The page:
In fact, looks like I’m also suffering from this problem. My own website is built all around me. My work, my abilities, my blog. In fact, it should be built around my clients – either startups who are looking for a frontend developer, or SMBs who’d like a website. I’m in the process of reassessing my business, so expect changes soon.
After changing some copy for this website I asked friends for some feedback. One of them claimed that for a jQuery & CSS expert my site doesn’t have much pizzazz. I agreed.
Usually I’m not a fan of trendy web pizzazz, I’m a bigger fan of simplicity and usability. Nonetheless, I understand the need for the shoemaker to have awesome shoes.
So, I decided to increase the ‘wow’ factor a little in my site, and enhance some usability along the way. Here’s what I did.
Sticky top menu
If you scroll down a little, the menu will stick to the top with a nice fade out – fade in effect. This great tutorial helped. The advantage is that the contact me link is always visible, possibly increasing chances for new offers. Not sure if it’s annoying or helpful, so let me know.
Notice that the blog navbar item is in a different color and not linkable. That’s because you’re on the blog page. It’s supposed to help with orientation on the web page, to increase the feeling that you know where you are.
Dynamic content loading
Recently I launched a nifty WordPress based website with dynamic content loading + effects. I thought, hell, I could do the same for idosius.com!
After struggling with it for several hours, I realized that it wouldn’t work with my theme. The content area would constantly increase and decrease in size, something that looks quite annoying.
Dynamic content loading is definitely cool, but you need the right design for it.
The message was waiting in my (physical) mailbox – I have a package at the post office. Weird, I thought, I haven’t ordered any books lately. Going to the post office today and waiting in line, I got this cute package from the Google Engage program:
It includes the mandatory opening letter, a free wireless mouse, and a bunch of vouchers for free AdWords funds to give away to my clients. Cool, I thought, I could hand out these out in my next meeting and make some customers happy.
Unfortunately, a closer look revealed a major fault. The vouchers are only valid until 31/12/11:
Today is 29/12/11. Talk about the holiday shopping rush. Am I supposed to give emergency phone calls to my clients and tell them they have exactly 2 more days to use these vouchers? Good thing I didn’t hand these out to the meeting I have on 1/1/12!
I don’t know if the validity date printed on the vouchers is incorrect, or they sent out the wrong vouchers, or what. There’s even no email address or any contact details in the package, so I can’t even ask anyone what’s wrong.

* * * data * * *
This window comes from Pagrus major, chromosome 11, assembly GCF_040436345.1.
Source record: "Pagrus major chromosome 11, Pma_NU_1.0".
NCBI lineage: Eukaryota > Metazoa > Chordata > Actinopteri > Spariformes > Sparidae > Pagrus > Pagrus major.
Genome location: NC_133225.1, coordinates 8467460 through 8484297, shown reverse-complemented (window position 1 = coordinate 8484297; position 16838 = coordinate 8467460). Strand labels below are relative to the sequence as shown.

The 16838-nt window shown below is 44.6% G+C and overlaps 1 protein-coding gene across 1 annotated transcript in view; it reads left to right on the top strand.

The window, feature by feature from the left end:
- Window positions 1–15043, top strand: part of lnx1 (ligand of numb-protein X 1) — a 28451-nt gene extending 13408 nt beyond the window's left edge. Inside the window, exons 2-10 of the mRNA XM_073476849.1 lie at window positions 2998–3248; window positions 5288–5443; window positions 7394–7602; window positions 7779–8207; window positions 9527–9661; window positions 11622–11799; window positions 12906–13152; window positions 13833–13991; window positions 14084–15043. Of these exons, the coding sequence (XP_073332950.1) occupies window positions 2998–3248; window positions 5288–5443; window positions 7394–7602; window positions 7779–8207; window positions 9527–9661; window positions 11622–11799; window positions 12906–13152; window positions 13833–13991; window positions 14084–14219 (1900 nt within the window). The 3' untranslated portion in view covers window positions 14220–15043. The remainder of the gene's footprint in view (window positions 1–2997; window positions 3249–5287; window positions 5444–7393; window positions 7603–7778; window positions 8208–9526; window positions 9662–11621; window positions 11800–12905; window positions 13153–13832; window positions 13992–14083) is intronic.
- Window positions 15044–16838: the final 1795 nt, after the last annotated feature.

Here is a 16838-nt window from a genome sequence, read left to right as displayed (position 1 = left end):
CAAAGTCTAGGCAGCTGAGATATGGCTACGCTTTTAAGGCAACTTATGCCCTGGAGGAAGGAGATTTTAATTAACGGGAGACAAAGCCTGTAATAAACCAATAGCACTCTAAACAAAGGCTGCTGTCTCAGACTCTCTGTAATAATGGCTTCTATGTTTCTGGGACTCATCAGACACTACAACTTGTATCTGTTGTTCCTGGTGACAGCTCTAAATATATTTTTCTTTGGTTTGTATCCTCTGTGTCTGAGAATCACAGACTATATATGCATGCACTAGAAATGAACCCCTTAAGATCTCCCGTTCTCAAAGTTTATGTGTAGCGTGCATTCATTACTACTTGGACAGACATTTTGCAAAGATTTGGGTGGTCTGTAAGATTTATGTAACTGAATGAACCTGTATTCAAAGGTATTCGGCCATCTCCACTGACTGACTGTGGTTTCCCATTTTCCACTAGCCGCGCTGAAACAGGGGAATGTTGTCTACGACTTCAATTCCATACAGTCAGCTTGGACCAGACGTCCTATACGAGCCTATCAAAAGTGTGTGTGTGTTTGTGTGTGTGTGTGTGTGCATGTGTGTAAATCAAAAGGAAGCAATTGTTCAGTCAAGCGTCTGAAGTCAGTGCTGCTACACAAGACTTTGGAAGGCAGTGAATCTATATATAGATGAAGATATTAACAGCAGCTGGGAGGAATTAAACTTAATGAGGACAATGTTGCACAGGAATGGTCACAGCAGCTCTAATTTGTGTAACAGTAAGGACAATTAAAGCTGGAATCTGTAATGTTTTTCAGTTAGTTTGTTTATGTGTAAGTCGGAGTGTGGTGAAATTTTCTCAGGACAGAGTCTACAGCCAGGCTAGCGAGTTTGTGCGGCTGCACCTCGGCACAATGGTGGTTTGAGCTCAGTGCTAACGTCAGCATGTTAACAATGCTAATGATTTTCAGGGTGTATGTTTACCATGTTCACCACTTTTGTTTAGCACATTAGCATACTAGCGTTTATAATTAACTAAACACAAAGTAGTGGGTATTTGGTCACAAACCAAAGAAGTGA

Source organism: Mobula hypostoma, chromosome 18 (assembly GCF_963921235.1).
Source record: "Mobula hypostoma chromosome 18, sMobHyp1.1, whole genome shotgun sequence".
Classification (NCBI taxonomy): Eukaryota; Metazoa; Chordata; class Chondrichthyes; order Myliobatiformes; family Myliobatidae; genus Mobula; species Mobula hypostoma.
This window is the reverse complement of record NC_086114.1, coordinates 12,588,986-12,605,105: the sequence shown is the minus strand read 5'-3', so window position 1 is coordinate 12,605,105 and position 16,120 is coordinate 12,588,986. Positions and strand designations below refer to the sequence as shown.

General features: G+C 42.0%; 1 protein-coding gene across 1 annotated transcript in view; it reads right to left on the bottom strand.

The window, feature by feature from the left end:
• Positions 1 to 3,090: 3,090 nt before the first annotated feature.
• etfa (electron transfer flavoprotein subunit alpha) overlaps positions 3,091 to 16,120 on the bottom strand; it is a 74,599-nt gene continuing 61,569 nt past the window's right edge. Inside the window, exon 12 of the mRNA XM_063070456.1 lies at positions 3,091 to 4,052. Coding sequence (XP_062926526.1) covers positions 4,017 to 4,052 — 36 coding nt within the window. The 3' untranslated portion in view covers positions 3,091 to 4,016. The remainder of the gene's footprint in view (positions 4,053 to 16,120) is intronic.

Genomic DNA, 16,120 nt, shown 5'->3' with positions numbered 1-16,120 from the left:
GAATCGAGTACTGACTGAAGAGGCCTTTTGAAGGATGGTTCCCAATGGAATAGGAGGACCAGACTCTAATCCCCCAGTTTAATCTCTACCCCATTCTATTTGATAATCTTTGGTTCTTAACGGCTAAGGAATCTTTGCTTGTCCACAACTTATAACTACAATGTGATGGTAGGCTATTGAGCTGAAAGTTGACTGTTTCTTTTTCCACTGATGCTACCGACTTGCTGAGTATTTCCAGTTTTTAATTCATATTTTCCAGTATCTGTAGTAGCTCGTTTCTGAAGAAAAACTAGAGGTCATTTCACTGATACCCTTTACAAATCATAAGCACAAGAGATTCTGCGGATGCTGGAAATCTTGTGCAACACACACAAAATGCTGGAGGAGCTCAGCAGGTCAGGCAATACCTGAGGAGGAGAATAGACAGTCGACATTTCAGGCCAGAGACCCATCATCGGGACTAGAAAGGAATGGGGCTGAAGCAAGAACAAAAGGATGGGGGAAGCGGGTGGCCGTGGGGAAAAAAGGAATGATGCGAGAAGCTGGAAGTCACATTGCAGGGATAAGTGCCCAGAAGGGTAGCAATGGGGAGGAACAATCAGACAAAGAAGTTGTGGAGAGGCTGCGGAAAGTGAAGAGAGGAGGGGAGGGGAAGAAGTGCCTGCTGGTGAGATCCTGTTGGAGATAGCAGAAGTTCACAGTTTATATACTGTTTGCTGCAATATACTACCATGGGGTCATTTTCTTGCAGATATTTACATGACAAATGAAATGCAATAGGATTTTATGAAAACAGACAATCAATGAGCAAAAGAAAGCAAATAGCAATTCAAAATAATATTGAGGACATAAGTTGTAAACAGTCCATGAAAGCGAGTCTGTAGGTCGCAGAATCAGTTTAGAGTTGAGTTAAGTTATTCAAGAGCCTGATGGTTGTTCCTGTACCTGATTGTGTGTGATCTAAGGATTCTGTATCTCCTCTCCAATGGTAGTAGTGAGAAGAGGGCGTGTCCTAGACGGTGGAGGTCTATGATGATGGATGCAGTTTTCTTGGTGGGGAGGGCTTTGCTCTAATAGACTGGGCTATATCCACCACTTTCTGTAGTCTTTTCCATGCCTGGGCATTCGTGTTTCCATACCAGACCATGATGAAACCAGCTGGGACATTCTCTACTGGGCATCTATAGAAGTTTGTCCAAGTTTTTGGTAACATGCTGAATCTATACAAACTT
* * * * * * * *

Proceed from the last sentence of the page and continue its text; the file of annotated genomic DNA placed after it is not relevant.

I love Google, but they really f***ed up this time.
Update – 1/1/12 – After contacting Google Engage’s marketing manager, Alon Chen, via Linkedin, I got a quick reply from one of the Google Engage representatives that my vouchers will be automatically extended until 31/12/2012. They claim it took a while for the vouchers to arrive since my snail mail address in my Engage profile was incorrect. Checking it I noticed there was no address at all, so it’s nice they made extra effort to find my correct address and send the package to me.
Clients notice bugs. That’s a given, and a great thing. I would rather that they find bugs than their clients which results in more humiliation and frustration.
The only problem is that they don’t know how to report them to me in a clear manner. Too often they use a single line of text with vague terms. It makes perfect sense to them because they know the context. However, it fails to help me since I am out of that context.
Bugs by Mike Costelloe
Being a former QA engineer and now a web developer, here are some tips straight from the horses mouth how to report bugs to web developers. Reporting clear bugs will help developers understand the bug, fix it, and thus will decrease work time, emails, and turnarounds.
Take a full screenshot of the browser. Found a bug? Take a complete screenshot of it immediately. Don’t crop or resize it, send it in full size. It helps the developer notice subtle things that may cause the bug. Mark the issue in a red circle if it helps in any kind of way. Save it as JPEG so that the file size stays decent.
Choose a good title for the bug. Not too long, not too short, that includes the essence of the bug. E.g. “Video loads on the left instead of center in IE 7″. If the bug scenario is complicated, use the magic words “in a certain scenario” and see the next tip please.
Write reproduction steps. Take a moment to notice exactly how the bug happened, and break it down into clear 1,2,3 steps. Here’s an example:
Surfed to www.bugsite.com
Clicked the video
It opened on the left instead of the center of the screen
Note the environment in which the bug reproduced. Talking about:
Browser + version – IE 6/7/8/9, Firefox, Chrome, Safari, Opera, etc.
Operating system – Windows XP, Windows Vista, Windows 7, Mac OSX, Linux, etc.
Screen size – if relevant, can also be seen in the screenshot
Add helpful notes. Jot down whether the bug reproduces consistently or not, its importance or priority, and any kind of info and ideas that may be helpful.